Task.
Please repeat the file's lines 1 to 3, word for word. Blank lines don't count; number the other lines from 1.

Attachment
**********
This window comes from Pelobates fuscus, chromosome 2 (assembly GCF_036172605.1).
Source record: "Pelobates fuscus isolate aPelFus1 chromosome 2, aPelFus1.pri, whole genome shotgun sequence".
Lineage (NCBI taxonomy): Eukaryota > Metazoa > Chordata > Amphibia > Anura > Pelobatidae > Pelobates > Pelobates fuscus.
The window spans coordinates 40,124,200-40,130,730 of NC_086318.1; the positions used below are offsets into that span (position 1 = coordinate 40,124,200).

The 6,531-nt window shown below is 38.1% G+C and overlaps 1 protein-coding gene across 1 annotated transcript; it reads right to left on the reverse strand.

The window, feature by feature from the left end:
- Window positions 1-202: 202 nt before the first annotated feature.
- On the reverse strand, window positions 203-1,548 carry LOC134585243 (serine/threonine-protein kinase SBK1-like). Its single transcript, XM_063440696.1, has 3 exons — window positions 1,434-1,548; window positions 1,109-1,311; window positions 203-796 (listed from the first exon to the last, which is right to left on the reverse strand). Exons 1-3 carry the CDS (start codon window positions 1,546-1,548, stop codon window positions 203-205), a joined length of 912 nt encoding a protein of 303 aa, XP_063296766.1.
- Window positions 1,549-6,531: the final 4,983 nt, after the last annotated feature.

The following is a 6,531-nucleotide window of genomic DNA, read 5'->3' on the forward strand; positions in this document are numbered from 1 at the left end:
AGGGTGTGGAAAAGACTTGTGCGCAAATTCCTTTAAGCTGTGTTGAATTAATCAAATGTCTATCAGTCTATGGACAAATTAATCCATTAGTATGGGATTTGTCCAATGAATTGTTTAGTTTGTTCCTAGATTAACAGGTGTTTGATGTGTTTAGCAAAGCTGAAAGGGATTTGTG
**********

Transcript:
This window comes from Pelobates fuscus, chromosome 2 (assembly GCF_036172605.1).
Source record: "Pelobates fuscus isolate aPelFus1 chromosome 2, aPelFus1.pri, whole genome shotgun sequence".
Lineage (NCBI taxonomy): Eukaryota > Metazoa > Chordata > Amphibia > Anura > Pelobatidae > Pelobates > Pelobates fuscus.